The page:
The Tokyo District Court said it had approved a request by lawyers for Greg Kelly and set bail for his release at 70 million yen ($635,000), which he paid in cash. Prosecutors appealed the decision, but the court turned them down, paving the way for his release.
Greg Kelly, wearing a casual zip-up jacket and looking tired, walked out of the Tokyo Detention Centre more than a month after his arrest and got into a waiting taxi without speaking to the media.
In a statement prepared before his release, Kelly said he was arrested “for unexpected suspicion, during which I had hard times for my disease in this detention facility.”
Kelly was granted bail reportedly on condition that he should not leave Japan, make contact with anyone involved in the case, or destroy evidence. He would also need court approval to attend board meetings at Nissan, public broadcaster NHK said.
The 62-year-old American was arrested on November 19 at the same time as Ghosn on allegations he helped him under-report his compensation at Nissan for years.
The bail order comes after Kelly’s wife issued a video statement saying she was “extremely concerned about his health.” Kelly suffers from a spinal condition and was reportedly due to undergo surgery before his arrest in Tokyo.
“Greg was tricked into coming to Japan and betrayed by a group of Nissan executives as part of a political power grab. Their dishonourable motives are clear,” Dee Kelly claimed. She said her husband, once Ghosn’s right-hand man, had been “caught up in an international plot by some at Nissan to take control”.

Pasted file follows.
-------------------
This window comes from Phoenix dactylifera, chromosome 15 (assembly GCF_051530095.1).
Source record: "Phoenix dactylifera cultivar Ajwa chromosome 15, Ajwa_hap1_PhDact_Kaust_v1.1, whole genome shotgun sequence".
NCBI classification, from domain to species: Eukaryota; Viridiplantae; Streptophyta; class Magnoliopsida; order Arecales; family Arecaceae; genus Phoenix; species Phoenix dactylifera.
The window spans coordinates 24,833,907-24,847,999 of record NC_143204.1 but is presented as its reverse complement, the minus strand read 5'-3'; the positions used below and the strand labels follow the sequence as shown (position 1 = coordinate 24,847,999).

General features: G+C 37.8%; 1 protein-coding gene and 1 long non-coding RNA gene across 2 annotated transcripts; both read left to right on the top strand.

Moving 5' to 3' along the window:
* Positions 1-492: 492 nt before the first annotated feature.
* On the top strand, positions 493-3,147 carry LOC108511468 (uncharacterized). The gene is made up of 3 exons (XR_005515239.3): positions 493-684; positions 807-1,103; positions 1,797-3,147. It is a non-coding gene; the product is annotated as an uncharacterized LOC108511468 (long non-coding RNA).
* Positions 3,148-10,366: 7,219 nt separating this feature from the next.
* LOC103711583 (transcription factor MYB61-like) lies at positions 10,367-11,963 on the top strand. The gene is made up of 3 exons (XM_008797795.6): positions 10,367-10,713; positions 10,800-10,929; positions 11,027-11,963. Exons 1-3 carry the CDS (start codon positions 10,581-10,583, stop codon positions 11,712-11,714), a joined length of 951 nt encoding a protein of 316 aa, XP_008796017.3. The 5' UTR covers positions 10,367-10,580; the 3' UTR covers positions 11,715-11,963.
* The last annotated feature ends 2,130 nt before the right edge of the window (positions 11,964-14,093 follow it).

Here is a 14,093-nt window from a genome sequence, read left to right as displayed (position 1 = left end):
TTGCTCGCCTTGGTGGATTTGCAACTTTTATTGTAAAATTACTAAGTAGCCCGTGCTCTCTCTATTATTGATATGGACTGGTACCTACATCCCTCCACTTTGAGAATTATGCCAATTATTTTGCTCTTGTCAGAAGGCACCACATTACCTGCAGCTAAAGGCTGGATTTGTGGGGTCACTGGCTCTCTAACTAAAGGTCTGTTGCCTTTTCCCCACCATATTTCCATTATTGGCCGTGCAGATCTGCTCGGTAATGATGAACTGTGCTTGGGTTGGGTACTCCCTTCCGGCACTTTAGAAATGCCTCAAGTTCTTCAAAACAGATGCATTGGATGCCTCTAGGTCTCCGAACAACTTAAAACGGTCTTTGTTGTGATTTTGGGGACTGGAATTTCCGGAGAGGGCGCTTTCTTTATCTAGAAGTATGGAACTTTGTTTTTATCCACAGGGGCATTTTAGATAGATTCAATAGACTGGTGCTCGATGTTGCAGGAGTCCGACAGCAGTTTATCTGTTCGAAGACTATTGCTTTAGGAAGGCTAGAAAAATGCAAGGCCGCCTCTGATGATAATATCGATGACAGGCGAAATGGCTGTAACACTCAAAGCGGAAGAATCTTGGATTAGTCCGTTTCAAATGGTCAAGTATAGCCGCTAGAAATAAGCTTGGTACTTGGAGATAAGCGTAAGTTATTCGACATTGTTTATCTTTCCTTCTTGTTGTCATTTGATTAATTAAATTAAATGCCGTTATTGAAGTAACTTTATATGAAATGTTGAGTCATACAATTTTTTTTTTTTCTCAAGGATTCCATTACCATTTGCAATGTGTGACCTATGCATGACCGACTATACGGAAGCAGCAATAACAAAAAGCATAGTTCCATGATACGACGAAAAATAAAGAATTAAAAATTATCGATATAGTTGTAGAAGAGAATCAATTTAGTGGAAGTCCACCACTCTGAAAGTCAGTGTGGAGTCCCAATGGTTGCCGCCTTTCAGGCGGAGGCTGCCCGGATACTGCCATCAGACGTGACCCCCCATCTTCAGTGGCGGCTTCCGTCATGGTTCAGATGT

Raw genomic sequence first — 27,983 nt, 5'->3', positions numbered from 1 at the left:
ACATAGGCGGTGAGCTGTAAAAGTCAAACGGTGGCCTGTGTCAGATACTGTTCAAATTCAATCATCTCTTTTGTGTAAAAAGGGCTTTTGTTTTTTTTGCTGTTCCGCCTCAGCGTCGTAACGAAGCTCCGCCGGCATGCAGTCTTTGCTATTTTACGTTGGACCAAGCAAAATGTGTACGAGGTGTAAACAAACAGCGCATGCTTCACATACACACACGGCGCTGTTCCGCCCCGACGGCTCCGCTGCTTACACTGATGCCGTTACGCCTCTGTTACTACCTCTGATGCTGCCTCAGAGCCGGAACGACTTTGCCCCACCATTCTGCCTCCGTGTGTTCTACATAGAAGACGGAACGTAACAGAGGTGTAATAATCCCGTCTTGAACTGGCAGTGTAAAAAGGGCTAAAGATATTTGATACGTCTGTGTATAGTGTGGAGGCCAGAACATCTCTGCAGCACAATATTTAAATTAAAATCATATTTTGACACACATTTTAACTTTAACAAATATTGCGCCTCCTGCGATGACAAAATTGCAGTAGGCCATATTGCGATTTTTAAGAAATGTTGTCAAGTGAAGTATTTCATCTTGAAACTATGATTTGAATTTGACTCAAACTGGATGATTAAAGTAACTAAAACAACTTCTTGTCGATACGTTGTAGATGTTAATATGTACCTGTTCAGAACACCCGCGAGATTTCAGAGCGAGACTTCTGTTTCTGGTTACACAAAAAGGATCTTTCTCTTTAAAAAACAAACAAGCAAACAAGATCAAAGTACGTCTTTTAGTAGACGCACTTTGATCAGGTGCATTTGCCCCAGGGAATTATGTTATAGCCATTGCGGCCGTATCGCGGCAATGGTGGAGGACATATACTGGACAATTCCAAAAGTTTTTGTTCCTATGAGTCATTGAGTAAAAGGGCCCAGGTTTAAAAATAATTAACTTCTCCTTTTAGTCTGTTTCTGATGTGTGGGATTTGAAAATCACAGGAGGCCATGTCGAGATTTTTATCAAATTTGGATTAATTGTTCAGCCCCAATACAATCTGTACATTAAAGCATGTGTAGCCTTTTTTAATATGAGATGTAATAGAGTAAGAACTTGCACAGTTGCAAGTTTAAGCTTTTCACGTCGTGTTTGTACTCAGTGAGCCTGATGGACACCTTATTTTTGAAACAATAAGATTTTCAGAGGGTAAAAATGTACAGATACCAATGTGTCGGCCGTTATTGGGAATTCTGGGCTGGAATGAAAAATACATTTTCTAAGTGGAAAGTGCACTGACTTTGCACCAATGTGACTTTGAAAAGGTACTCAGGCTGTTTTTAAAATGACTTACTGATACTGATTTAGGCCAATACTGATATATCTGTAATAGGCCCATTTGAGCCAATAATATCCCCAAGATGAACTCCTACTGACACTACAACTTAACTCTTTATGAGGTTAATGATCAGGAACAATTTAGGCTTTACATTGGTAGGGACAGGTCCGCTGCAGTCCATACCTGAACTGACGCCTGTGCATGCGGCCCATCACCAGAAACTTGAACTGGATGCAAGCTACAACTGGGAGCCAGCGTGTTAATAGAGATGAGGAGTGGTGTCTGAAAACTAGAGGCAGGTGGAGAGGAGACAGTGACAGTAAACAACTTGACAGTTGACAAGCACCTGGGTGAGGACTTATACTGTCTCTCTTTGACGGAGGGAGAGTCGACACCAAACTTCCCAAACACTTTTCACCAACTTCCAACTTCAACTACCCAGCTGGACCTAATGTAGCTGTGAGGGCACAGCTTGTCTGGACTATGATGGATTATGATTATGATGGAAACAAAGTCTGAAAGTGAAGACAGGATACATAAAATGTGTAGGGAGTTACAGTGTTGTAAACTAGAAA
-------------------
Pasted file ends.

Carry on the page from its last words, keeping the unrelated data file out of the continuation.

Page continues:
Rift in Nissan-Renault-Mitsubishi alliance
Kelly is accused of helping construct an alleged scheme by which Ghosn under-reported his salary for a period of eight years. The pair have already been indicted over their alleged involvement in the scheme in the five years to 2015. Prosecutors are still investigating the period from 2015.
Ghosn also faces an additional allegation involving claims he shifted a personal investment loss of more than $16 million to Nissan’s books with help from a Saudi acquaintance. He is expected to remain in detention through Christmas and the start of 2019, with prosecutors able to apply for an additional 10-day extension when his current detention period expires on January 1.
Ghosn’s fall from power at Nissan has exposed a deep rift in the firm’s three-way alliance with Renault and Mitsubishi Motors — which outsold all of its rival groups last year.
While Nissan and Mitsubishi quickly removed Ghosn from his leadership roles after his arrest, Renault has been more cautious about the charges and the case has stoked tensions between the French firm and Nissan.
Ghosn was once revered in Japan for his role in turning around Nissan and forging the fractious alliance, in which Renault remains the dominant shareholder.
But his former protégé, current Nissan CEO Hiroto Saikawa, has harshly criticised the Franco-Brazilian-Lebanese tycoon, accusing him of having accrued too much power and referring to the “dark side” of Ghosn’s tenure.
Ghosn, who denies the allegations against him, is being held at the detention centre’s infirmary and has a bed and heating, according to a source with knowledge of his condition.
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